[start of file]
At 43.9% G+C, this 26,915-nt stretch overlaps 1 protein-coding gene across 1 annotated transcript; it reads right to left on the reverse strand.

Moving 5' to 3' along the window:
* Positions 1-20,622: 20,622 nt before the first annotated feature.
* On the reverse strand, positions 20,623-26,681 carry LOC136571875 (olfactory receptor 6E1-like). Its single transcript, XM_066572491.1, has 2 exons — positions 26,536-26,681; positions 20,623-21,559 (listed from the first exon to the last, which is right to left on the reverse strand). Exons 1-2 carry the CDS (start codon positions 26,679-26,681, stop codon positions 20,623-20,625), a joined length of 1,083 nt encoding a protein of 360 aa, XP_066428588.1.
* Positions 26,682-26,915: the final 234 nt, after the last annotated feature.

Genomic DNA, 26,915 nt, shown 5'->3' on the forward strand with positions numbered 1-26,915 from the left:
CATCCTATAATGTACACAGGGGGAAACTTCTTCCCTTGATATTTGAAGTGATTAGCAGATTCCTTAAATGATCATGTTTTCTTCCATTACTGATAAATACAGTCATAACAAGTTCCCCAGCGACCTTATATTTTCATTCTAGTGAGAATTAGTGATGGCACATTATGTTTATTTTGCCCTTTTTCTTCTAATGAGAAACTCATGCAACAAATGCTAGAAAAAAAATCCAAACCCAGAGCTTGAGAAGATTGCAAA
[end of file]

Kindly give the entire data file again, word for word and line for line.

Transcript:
At 43.9% G+C, this 26,915-nt stretch overlaps 1 protein-coding gene across 1 annotated transcript; it reads right to left on the reverse strand.

Moving 5' to 3' along the window:
* Positions 1-20,622: 20,622 nt before the first annotated feature.
* On the reverse strand, positions 20,623-26,681 carry LOC136571875 (olfactory receptor 6E1-like). Its single transcript, XM_066572491.1, has 2 exons — positions 26,536-26,681; positions 20,623-21,559 (listed from the first exon to the last, which is right to left on the reverse strand). Exons 1-2 carry the CDS (start codon positions 26,679-26,681, stop codon positions 20,623-20,625), a joined length of 1,083 nt encoding a protein of 360 aa, XP_066428588.1.
* Positions 26,682-26,915: the final 234 nt, after the last annotated feature.

Genomic DNA, 26,915 nt, shown 5'->3' on the forward strand with positions numbered 1-26,915 from the left:
CATCCTATAATGTACACAGGGGGAAACTTCTTCCCTTGATATTTGAAGTGATTAGCAGATTCCTTAAATGATCATGTTTTCTTCCATTACTGATAAATACAGTCATAACAAGTTCCCCAGCGACCTTATATTTTCATTCTAGTGAGAATTAGTGATGGCACATTATGTTTATTTTGCCCTTTTTCTTCTAATGAGAAACTCATGCAACAAATGCTAGAAAAAAAATCCAAACCCAGAGCTTGAGAAGATTGCAAA